Cameron is now Managing Director of a growing service-user led business, delivering mental-health training to a wide number of clients across the UK, with an ethos based around solely employing people with lived experience delivering training based upon knowledge gleaned during recovery as to how to improve outcomes in working with people with poor mental health (in particular Personality Disorder).
Cameron is also involved in teaching at the University of Manchester and the supervision of various pieces of research, in addition to providing a lived-experience component to research proposals and design.
He works closely with his partner Jessica, is a Trustee of Wigan Family Welfare and now runs three mental health drop-in cafes (Three Little Birds) with volunteer facilitators.
In his spare time he plays guitar in a band, and teaches guitar at a local community centre.
Our Conference on Friday 8th March 2019
Embedding research into suicide and self-harm initiatives in the North West
Friday 8th March, 930am to 4:30pm
Liverpool John Moore's Univeristy
James Parsons Lower Lecture Theatre
Morning SessionTalks on suicide and self-harm research and prevention, with a focus on patient and public involvement.
Keynote Speaker: Professor Ellen Townsend
Self-Harm Research Group, the University of Nottingham
Jane Boland - centre Manager, James Place Non-Clinical Suicidal Crisis Service for Men; previously suicide prevention Lead, Mersey Care.
Dr Rajan Nathan - Consultant Forensic Psychiatrist/Director of Research, Development & Clinical Effectiveness, The Cheshire and Wirral Partnership NHS Trust.
Cameron Latham - Expert by experience.
Dr Pooja Sanji - Senior Lecturer and Suicide/Self-Harm Researcher
Lunch and refreshments will be provided.
Informal workship and networking hosted by the Founders of SSHaRe NoW: Dr Pooja Saini, Dr Peter Taylor, Dr Kathryn Gardner, Dr Caroline Clements, Dr Jennifer McLaughlin and Cameron Latham.
To Register go to
For more information contact
Places are limited and will be allocated on a first come first served basis.
SSHaRE NoW – Delphi Study
As part of the ongoing work of the Suicide & Self-Harm Research North West group (SSHaRE NoW - led by researchers from Liverpool, Manchester and UCLAN) we are carrying out a Delphi exercise to find consensus of research priorities in the North West.
The methodology known as a Delphi Study is named after the ancient Greek temple at Delphi dedicated to Apollo, the god of divine inspirations. Originally proposed based on people's conjecture, judgment, and inspiration Delphi Studies gradually took the academic form for the scientific study of experts' opinions.
This Delphi Study being conducted by the Suicide and Self-Harm Research North West (SSHaRE NoW) group is taking opinions of a potential 148 people identified to have expertise in the field of suicide and self-harm service provision in the North West of England. These experts include clinicians, academic researchers, local authority workers, 3rd/voluntary sector workers, carers, students, experts by experience and others.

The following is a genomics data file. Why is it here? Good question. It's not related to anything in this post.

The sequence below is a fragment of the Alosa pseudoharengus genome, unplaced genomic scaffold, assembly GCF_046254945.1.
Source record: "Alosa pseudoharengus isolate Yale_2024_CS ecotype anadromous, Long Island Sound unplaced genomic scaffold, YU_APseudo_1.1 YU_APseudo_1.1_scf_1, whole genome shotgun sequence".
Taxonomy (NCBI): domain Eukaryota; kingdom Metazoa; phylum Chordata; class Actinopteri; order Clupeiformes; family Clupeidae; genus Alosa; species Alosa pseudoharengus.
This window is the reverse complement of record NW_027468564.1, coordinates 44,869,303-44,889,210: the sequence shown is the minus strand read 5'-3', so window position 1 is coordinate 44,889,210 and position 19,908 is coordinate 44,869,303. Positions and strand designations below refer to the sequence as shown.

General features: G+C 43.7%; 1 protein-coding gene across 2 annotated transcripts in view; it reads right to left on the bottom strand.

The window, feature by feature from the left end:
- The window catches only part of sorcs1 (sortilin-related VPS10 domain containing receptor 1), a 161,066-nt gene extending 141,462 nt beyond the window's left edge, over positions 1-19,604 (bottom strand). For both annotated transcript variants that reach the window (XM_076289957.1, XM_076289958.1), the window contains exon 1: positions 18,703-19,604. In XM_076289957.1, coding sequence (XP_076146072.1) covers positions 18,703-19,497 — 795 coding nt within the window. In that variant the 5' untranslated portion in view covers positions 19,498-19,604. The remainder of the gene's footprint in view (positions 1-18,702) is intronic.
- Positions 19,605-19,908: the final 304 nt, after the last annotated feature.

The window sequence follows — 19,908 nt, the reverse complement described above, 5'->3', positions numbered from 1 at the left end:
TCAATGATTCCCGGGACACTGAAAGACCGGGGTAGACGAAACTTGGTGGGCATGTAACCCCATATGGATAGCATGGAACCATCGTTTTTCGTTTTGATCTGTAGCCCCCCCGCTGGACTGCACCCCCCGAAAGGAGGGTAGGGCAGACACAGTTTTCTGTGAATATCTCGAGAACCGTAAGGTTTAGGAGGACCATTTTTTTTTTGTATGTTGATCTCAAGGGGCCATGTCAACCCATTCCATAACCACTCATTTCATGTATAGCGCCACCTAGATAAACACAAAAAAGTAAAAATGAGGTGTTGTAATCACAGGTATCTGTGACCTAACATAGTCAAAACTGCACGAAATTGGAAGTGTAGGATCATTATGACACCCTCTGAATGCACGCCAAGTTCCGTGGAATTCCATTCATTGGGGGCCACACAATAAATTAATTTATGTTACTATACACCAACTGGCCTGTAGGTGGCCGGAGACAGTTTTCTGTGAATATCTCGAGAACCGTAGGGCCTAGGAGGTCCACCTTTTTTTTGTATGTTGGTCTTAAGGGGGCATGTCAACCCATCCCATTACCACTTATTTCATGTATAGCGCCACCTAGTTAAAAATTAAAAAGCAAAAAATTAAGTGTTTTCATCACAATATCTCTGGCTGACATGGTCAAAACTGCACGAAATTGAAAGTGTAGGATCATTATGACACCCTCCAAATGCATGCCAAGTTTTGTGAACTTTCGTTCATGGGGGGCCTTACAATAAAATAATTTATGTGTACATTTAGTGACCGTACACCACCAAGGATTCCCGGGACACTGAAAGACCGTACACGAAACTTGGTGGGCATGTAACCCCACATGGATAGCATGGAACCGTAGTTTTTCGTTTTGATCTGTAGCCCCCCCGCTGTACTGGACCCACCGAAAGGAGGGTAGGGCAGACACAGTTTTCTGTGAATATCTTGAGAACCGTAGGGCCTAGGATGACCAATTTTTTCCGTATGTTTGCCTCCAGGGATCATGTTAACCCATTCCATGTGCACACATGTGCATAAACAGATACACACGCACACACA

The reasons for conducting this study in the North West of England
The rates of suicide and self-harm in the North West of England are higher than other parts of the country, and there are isolated groups or individuals who have expertise around understanding and preventing self-harm and suicide. There are also a large number of 3rd sector and voluntary organisations in the North West conducting innovative work with those who struggle with self-harm and suicide (e.g., James’ Place, Life Rooms, Liverpool Light, Papyrus, No secrets, MIND, CaLM, AMPARO, Hub of Hope).
Success in understanding and effectively tackling self-harm and suicide will rely on the various groups and organisations working effectively together.
Our methodology so far
In June 2017 we held the first SSHaRE NoW conference where we held thirty minute discussions relating to suicide and self-harm in the following populations:
- Children and Young People
- Self-harm and Suicidal Ideation in the community
- Crisis Intervention Services.
The discussions explored the main issues within these populations, and looked at the gaps in our understanding, what we could do differently, and how we should begin designing future work.
The seven facilitators then reviewed the outcomes and conducted an analysis on the themes that emerged from all of the discussion tables. From this they designed an online template questionnaire for which they obtained ethical approval from LJMU Research Ethics Committee.
To be eligible for inclusion in the study, participants met one of the following criteria:
- Conducts research in the area of suicide and self-harm;
- Experience of working in a 3rd sector organisation that supports or helps individuals struggling with suicide or self-harm (including services set-up for carers);